Days before he hands over the keys to BMW, Peter Sauber tells swissinfo how he formed Switzerland's first Formula One team.
Sauber's dream had a peculiar start in the basement of his parents' house, but blossomed into a fully-fledged F1 operation complete with wind tunnel in Hinwil, near Zurich, which opened in 2004.
Sauber has decided to bow out at the top at the age of 62 after 36 years of racing and 12 seasons in the highest class.
He was honoured with a lifetime achievement award at the Swiss Sports Awards ceremony in December.
swissinfo: Tell us about your early days building cars in your parents' cellar.
Peter Sauber: It was the only room available in the house. It was a cellar with some small windows, but it did not have a big door so finally when the car was built I found that it was too big and I had to break down part of the wall to get it out. It was then I realised I needed a bigger place to work.
swissinfo: How difficult was it to form an F1 team in Switzerland?
P.S.: When I started it seemed like Mission Impossible. It was an interesting and thrilling challenge and I like to push myself to the limit.
Technically it was not too difficult because the last World Sportscar cars we produced were very close to the technical level of F1 cars. But F1 is the pinnacle of motor racing and gets more media attention than World Sportscar. Initially we took the decision with Mercedes to get more exposure.
swissinfo: Why did you sell Sauber to BMW?
P.S.: It was quite by chance. I was looking for another engine supplier and during the course of discussions with BMW I saw a unique opportunity.
I wanted to give the company the possibility for improvement on the sporting side while keeping the people and infrastructure at Hinwil.
In addition, I'm 62 and sooner or later I would have had to look for a successor. BMW turned out to be an excellent solution on all points.
swissinfo: What does it mean to you to keep the Sauber name?
P.S.: I am very happy, not just for me but also for people here, our fans in Switzerland and the Swiss media. I never asked BMW to keep the name - it was their decision.
swissinfo: Do you find it sad that there are now fewer independent teams in F1?
P.S.: It is a natural process that also takes place in the normal business world.
F1 has never before had this concentration of manufacturers and all of them are committed to becoming world champions. That has brought F1 to a level never seen before and costs have gone up dramatically making it very difficult for independent teams to go forward.
To say it's sad is a romantic way of looking at things and there is no space for romance in the business world.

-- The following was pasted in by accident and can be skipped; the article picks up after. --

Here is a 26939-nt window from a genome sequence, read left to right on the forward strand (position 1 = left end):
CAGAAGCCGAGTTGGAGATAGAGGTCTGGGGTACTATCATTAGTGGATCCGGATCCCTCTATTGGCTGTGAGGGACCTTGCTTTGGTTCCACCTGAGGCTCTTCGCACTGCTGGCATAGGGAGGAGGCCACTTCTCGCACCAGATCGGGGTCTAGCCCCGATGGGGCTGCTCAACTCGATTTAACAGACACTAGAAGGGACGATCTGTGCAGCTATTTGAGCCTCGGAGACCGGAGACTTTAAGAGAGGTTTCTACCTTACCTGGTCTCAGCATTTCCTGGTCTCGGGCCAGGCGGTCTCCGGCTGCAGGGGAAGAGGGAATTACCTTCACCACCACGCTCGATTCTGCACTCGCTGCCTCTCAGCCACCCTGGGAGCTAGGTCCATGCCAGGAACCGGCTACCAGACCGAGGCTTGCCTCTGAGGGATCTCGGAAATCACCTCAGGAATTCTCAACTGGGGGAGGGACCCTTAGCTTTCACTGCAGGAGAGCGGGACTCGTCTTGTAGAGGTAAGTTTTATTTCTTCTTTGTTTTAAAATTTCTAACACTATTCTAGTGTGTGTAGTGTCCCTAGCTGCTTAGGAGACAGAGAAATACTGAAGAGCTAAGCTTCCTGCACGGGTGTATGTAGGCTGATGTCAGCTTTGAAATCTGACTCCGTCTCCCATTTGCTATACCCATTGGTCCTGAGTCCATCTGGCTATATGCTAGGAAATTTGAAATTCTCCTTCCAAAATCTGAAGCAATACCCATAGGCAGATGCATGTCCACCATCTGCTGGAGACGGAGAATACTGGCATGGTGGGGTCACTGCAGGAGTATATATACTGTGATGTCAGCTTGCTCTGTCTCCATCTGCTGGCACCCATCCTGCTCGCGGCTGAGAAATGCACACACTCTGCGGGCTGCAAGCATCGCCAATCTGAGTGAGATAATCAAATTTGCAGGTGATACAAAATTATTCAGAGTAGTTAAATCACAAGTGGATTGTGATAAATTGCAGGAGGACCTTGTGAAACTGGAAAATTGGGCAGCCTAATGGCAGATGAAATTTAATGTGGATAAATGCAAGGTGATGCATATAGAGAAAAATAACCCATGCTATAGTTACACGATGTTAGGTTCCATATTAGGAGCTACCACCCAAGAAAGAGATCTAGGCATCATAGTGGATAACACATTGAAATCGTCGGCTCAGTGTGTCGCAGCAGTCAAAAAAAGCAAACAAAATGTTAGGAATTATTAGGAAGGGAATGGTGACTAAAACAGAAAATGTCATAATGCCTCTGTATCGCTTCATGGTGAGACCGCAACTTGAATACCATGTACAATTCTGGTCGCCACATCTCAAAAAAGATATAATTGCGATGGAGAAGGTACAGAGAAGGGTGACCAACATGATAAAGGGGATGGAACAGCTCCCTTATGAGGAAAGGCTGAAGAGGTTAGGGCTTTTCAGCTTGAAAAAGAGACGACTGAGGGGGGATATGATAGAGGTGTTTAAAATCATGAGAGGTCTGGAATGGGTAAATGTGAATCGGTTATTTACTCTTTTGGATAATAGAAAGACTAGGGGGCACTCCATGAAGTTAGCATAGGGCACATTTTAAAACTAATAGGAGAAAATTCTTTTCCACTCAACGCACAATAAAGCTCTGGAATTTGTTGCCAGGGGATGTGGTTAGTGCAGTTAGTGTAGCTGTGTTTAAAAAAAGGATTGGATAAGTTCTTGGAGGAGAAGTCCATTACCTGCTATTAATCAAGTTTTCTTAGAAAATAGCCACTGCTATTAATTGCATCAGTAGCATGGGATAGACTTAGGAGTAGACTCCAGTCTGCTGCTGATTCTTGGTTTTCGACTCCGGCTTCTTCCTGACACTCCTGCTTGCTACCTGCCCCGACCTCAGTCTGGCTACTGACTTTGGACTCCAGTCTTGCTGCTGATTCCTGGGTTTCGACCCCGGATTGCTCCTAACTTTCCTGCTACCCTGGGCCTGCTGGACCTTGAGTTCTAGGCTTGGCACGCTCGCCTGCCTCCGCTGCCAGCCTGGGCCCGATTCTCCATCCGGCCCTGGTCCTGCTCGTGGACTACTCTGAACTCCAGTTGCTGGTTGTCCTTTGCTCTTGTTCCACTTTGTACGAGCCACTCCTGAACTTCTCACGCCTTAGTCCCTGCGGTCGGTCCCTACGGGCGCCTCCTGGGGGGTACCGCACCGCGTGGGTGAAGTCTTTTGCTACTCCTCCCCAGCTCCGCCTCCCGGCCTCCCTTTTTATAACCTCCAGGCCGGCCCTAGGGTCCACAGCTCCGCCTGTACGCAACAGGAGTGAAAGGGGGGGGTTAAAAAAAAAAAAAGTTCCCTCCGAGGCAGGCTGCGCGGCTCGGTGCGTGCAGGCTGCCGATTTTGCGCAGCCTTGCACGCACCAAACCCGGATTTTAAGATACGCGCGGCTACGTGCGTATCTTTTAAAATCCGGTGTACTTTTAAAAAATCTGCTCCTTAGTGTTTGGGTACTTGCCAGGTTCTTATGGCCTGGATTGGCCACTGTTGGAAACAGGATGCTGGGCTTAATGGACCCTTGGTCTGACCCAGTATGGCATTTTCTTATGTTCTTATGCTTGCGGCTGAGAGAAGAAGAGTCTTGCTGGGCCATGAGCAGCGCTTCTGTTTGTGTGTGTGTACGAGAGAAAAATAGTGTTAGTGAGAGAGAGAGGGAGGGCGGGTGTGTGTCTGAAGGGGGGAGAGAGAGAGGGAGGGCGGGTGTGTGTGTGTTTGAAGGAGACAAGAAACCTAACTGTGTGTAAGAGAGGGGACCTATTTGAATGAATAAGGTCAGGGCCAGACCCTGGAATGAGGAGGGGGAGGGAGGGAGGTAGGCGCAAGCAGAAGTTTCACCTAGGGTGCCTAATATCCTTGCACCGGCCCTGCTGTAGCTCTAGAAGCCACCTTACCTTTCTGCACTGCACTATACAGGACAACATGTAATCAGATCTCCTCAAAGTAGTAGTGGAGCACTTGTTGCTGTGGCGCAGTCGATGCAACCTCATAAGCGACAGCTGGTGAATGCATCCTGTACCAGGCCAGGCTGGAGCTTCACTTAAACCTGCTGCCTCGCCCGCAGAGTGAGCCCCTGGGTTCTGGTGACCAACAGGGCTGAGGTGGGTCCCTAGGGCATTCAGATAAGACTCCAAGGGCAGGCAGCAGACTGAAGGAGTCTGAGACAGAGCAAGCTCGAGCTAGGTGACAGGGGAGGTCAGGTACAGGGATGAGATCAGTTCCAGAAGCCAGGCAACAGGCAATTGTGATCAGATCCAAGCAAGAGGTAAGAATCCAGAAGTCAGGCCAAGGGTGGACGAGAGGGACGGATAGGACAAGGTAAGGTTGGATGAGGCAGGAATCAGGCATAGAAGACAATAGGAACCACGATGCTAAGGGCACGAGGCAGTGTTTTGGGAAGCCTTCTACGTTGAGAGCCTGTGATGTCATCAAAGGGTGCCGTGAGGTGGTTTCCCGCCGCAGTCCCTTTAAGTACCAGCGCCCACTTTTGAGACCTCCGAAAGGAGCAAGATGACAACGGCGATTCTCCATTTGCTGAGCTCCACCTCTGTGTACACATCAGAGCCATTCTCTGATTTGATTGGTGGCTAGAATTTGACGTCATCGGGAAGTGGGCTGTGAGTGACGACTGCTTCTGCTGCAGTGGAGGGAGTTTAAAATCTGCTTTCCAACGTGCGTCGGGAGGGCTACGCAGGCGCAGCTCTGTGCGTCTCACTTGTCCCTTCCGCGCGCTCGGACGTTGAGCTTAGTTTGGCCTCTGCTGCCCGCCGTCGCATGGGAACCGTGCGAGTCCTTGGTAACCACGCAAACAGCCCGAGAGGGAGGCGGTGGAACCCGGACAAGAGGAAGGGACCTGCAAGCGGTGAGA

swissinfo: Talking of romance, you named your cars after your wife Christiane. Was that a romantic gesture?
P.S.: At the end of the day it turned out to be romantic but the initial idea was not the case. I am a very rational thinking person and I needed a name for my cars.
I started with Sauber A1, but the name was taken by somebody else. So was B1, so I settled for C and then had to think of an explanation.
In the early stages my wife was not happy at all with the decision because it was a high-risk business and I was working literally day and night. But now she is happy with it.
swissinfo: Do you think Switzerland will ever have an F1 circuit?
P.S.: I hope we can have a permanent racetrack in Switzerland as soon as possible, but this would not necessarily have to be for Grand Prix.
At the moment F1 is moving away from Europe so it makes no sense to have an additional race there.
To build a Formula One circuit in Switzerland would be extremely expensive and it would be nearly impossible to find the money to do that.
swissinfo: What were the high and low points in your 36 years of motor racing?
P.S.: To stay in F1 for 13 years and make progress is for me the main achievement. We were on the podium six times and in 2001 we took fourth place in the constructors championship. That was a very good result for an independent team.
Over the whole 36 years, other highlights were the double victory at Le Mans in 1989 and twice winning the Sports Car world championship in 1989 and 1990.
I am very happy that we had only one very dangerous accident in 1994 in Monte Carlo with Karl Wendlinger. But after 19 days in a coma, Karl came back to racing and is still a successful driver today.
swissinfo: What will you miss most when you step down next year?
P.S.: Without doubt all the people I have worked with and the people I had the pleasure to meet in F1. I will remain in touch with F1 as a consultant for Credit Suisse and Petronas on behalf of BMW.
swissinfo: What would you do differently if you could do it all again?
P.S.: It is only natural that in 36 years I made some mistakes, but I am very happy with what I achieved and would not change a thing.
swissinfo-interview: Matthew Allen in Hinwil
Peter Sauber launched his business in 1970 and started racing in Formula 1 in 1993.
His first race in F1 was on March 14 in South Africa.
Peter Sauber is known as a talent spotter and signed up future F1 stars Michael Schumacher, Heinz-Harald Frentzen and Karl Wendlinger to drive his World Sportscar Championship cars.
Last year Sauber F1 team ran on a budget of SFr160 million ($122 million) which is four times the budget of 1993.